Postcard #4 yoga bootcamp

Today was what I would imagine a yogic boot camp being like, if bootcamps took place in a mirrored yoga studio in a corporate building.  The class was led by an energetic and strict man, a sort of short, barefoot drill sergeant in sweatpants. After a brief meditation, we started several series of invigorating postures, executed in rapid succession while the teacher barked the English and Sanskrit names like commands. My three female classmates and I tried to physically respond to the teacher’s orders: “lean back as much as” where “as much as” sounds like “az muh taz,” as much as WHAT? For an hour, the teacher continued to command us to quickly execute sequences of asanas, unwilling to adjust his orders to our skill level or physical ability. I was able to keep up, drenched in sweat, slipping on my mat. As my hands slid slowly and repeatedly out from under me in downward dog, my teacher very pointedly asked if I had purchased my mat from the studio or not (no cheap mats allowed.)

The class ended with some strict instructions from the teacher: drink five, FIVE, 5 LITERS of water a day to purify the body and skin. My classmates all looked at one another in bewilderment, how the hell is that possible? I left wondering if all the classes were going to be as violent and as intense as this one and am now debating going back Monday for more yogic punishment.

Postcard #3

Today, my tiny fear of an unknown place and the fatigue of travel and (mild) illness did not encourage me to leave the apartment. Though still amused by the honking cars, crossing the road is perilous since the traffic laws are taken more like suggestions. Pierre’s driver assured me that it’s fine to run a red light between 11pm and 6am. Even during daylight hours, crossing the main drag to get anywhere is terrifying since I still haven’t figured out which way exactly the cars are supposed to come from. That’s why I use the buddy system, I lurk on a corner until you find a person trying to cross and follow them. This very same afternoon, walking to the shopping center, I saw a cow and her calf rooting through the detritus on the side of the road. Later, the mother and her calf crossed the street heedlessly in rush hour traffic. No rules for the bovines. I took that as a cue to get back across the street before waiting another 5 minutes for a break in traffic. In some respects, I have just as much of a chance of being ran over by a scooter here as I do in Paris, only in Bangalore I won’t even see them coming.

Postcard #2: Acclimatization

Yesterday, I saw a Taco Bell next to the KFC, brand recognition is reassuring when you are hemispheres away from what you know. Electric wires and string lights are woven and twisted around the trunks and branches of enormous trees, surrogates for telephone poles. There are pigeons here just like Paris as well as soaring birds of prey (the black kite.) In France, I found it strange that there aren’t any squirrels; in Bangalore, there are chipmunks. Like Paris, there is the incessant din of traffic, but the double paned windows filter most of the noise out. Here, through the window screen you can hear the constant honking and motors roaring past. Around 9 am you can hear sweeping or my neighbor talking on the phone, the other morning I even heard the original Nokia ringtone. At night, you can hear the crickets over the traffic. I am fascinated by the wandering cows eating garbage and the friendly looking stray dogs (that I fight the urge to pet because of the medical advice dispensed to me via animated video in the lobby of the Air France vaccination center.)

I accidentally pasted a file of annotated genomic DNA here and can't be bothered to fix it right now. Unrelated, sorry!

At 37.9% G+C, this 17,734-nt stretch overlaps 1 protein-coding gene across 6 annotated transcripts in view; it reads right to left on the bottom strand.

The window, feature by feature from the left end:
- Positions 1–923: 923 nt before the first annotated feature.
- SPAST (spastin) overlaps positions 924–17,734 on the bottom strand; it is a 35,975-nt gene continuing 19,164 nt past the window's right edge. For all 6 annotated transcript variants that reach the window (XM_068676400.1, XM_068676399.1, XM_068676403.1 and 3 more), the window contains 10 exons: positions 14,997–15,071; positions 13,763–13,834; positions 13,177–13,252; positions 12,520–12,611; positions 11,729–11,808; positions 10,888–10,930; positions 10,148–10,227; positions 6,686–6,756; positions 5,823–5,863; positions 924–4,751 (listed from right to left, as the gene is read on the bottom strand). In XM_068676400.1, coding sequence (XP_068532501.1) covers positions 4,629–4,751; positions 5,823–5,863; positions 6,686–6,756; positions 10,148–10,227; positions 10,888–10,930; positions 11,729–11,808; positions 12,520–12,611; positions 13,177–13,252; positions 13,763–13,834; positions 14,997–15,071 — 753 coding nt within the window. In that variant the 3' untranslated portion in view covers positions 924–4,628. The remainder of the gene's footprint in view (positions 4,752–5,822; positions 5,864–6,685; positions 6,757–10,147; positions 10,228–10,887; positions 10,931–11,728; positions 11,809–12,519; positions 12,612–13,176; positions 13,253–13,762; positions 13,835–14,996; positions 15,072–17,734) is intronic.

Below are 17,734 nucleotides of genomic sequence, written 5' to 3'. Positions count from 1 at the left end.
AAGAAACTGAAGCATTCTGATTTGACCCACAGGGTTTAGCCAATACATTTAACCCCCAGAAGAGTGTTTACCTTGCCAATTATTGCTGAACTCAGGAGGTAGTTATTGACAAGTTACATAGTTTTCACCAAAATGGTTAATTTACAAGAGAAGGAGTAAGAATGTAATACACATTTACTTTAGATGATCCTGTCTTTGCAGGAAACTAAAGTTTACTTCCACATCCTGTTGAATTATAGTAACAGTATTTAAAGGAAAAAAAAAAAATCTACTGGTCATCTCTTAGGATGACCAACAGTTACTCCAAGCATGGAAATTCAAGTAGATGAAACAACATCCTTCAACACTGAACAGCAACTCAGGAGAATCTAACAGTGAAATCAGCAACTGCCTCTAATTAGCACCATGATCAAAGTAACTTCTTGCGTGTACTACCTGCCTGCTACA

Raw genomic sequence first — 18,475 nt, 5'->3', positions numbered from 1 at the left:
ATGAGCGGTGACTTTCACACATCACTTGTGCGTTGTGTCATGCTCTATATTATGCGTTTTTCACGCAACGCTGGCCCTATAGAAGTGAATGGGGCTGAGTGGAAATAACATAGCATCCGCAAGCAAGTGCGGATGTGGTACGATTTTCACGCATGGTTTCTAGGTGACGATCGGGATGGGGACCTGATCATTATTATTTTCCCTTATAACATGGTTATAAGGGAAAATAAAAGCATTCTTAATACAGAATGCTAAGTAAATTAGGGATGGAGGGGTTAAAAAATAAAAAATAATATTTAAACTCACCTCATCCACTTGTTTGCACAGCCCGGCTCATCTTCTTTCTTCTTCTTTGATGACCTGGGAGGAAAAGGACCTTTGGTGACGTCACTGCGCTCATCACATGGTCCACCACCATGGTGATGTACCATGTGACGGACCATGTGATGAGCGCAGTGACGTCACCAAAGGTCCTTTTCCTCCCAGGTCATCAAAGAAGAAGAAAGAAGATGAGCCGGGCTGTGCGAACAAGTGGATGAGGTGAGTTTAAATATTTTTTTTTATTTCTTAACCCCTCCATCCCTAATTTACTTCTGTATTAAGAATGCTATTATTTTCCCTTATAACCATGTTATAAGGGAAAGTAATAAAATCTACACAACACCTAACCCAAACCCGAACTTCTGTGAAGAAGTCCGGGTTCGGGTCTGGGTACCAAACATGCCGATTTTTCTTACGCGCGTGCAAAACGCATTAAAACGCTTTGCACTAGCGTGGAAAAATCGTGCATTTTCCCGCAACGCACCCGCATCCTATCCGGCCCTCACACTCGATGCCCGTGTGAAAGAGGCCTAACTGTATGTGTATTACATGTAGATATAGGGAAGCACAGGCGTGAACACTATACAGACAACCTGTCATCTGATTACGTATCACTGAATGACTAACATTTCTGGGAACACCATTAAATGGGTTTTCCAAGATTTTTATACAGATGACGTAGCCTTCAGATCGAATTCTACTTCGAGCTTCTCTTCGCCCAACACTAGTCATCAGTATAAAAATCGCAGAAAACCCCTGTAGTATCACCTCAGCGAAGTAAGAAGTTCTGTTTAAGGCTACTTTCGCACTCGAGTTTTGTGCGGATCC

Postcard #1 : Arrival

I departed for Bangalore on Halloween and arrived the first of November. Travelling coincided with a new moon and a new month. Waking up the same day as arriving, I could not overcome my amazement at the trees. Palms near the airport parking lot looked fake with their smooth trunks and bunches of fruit hanging under the fronds. Our district, Koramangala, is heavily wooded with enormous flowering trees shading the roads and sidewalks. It’s like they built a city on the set of Jurassic Park. It should be clear that I have never before been this close to the Equator, which explains my wonder at all the vibrant tropical plant life. It’s strange to see species that you recognize as your dad’s house plants (rubber trees, fiddle-leaf fig, and ficus) growing big and wild in a residential neighborhood in a South Asian country. (Radiohead’s Fake Plastic Trees plays softly in the background.)